As the first full week of May closed in the House of Representatives, the “repeal and replace” options put forward for Obamacare had passed. Barely. While Trump celebrated the win, many felt conflicted about their votes. Yet there’s one sure sign of hope, even for the critics of Trump Care, and that came from the desk of Martha McSally.

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McSally wanted to ensure that the rules that apply to all Americans really did apply to all Americans. Members of Congress and the Senate had been exempted from some of the provisions concerning preexisting conditions, specifically the state waiver provisions of the American Health Care Act.

“Any law we pass that applies to our constituents must apply equally to Members of Congress as well. Anything short of that is hypocrisy. Congress must abide by the laws it passes and should be treated no differently than other hardworking Americans,”  Rep. McSally said. “My measure eliminates double standards by preventing Members of Congress from exempting themselves from American Health Care Act.”

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This is welcome news to everyone outside of Congress.

The MacArthur Amendment to the American Health Care Act would have exempted members of Congress and their staff from the facing what we all will face. Not anymore. H.R. 2192, is a standalone bill that will repeal this provision if the American Health Care Act becomes law. Her amendment passed the House by a vote of 429-0.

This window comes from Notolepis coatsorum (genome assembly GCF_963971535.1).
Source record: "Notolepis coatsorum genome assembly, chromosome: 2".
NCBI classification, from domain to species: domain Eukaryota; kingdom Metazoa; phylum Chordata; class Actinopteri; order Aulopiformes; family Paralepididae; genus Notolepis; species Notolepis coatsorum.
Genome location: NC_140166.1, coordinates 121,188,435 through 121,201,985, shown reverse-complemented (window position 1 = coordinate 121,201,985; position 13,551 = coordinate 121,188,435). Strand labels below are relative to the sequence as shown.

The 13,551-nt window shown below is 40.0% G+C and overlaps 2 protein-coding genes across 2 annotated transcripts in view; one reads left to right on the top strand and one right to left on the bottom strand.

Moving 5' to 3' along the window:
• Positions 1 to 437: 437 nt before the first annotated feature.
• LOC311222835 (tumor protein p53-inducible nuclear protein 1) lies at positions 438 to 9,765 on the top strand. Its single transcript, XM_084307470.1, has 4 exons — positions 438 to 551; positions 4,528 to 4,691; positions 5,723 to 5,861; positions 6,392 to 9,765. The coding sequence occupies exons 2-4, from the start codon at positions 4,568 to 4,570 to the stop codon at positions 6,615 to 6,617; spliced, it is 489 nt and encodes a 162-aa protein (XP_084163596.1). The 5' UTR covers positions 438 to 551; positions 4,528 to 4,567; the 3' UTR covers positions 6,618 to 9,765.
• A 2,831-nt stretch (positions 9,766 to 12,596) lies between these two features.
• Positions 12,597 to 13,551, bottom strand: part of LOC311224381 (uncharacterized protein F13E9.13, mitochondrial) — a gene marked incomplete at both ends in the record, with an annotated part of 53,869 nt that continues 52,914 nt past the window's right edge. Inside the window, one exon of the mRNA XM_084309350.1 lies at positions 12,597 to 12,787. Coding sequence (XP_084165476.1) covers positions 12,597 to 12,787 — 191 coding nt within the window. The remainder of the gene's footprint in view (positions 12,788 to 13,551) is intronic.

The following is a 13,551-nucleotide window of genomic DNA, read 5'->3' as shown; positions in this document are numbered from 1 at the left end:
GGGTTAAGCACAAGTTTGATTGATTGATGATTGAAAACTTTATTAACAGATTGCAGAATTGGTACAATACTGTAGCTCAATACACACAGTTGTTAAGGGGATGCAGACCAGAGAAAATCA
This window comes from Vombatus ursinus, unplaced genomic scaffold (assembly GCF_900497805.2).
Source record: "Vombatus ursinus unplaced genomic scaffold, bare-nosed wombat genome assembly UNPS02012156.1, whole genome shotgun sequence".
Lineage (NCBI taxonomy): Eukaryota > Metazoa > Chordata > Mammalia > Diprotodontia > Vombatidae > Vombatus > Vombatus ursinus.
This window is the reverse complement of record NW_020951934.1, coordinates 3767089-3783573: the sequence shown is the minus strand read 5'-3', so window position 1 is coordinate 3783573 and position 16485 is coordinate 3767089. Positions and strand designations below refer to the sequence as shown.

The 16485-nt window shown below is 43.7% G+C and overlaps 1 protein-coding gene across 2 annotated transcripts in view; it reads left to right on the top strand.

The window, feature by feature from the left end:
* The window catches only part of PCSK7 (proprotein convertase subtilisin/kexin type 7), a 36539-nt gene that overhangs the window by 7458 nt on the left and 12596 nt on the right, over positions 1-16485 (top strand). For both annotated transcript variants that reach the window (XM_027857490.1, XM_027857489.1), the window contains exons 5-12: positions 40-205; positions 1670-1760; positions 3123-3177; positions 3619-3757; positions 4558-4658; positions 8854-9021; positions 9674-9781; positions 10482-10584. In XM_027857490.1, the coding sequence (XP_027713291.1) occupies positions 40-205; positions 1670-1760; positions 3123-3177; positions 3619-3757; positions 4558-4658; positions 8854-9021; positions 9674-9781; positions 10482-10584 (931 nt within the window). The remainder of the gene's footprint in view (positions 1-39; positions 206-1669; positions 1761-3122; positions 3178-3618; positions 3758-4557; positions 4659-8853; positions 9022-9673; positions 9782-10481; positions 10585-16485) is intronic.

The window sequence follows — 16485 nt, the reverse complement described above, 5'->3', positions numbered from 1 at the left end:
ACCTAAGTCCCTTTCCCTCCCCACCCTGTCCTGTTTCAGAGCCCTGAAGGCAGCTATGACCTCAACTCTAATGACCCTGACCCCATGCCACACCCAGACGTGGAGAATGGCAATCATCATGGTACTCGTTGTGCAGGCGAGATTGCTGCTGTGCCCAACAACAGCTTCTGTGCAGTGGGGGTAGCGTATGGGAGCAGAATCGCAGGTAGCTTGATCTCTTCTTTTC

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McSally is a Republican, but has not been enthusiastic about the Trump administration’s plans for healthcare reform. Earlier in the week, after declining to stte her position on the matter publicly, McSally caved and reportedly told her colleagues it was time to  “get this fucking thing done.”

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They did get it done. And they are now in the process of making it better. At least now the members of Congress responsible for its passage will have to abide by its provisions.

There seems to be little optimism about the bill’s future, though. It now will proceed to the Senate. From there, if it passes, it will go into committee to have differences reconciled. Even then, though, there is much more that has to happen before it can take effect.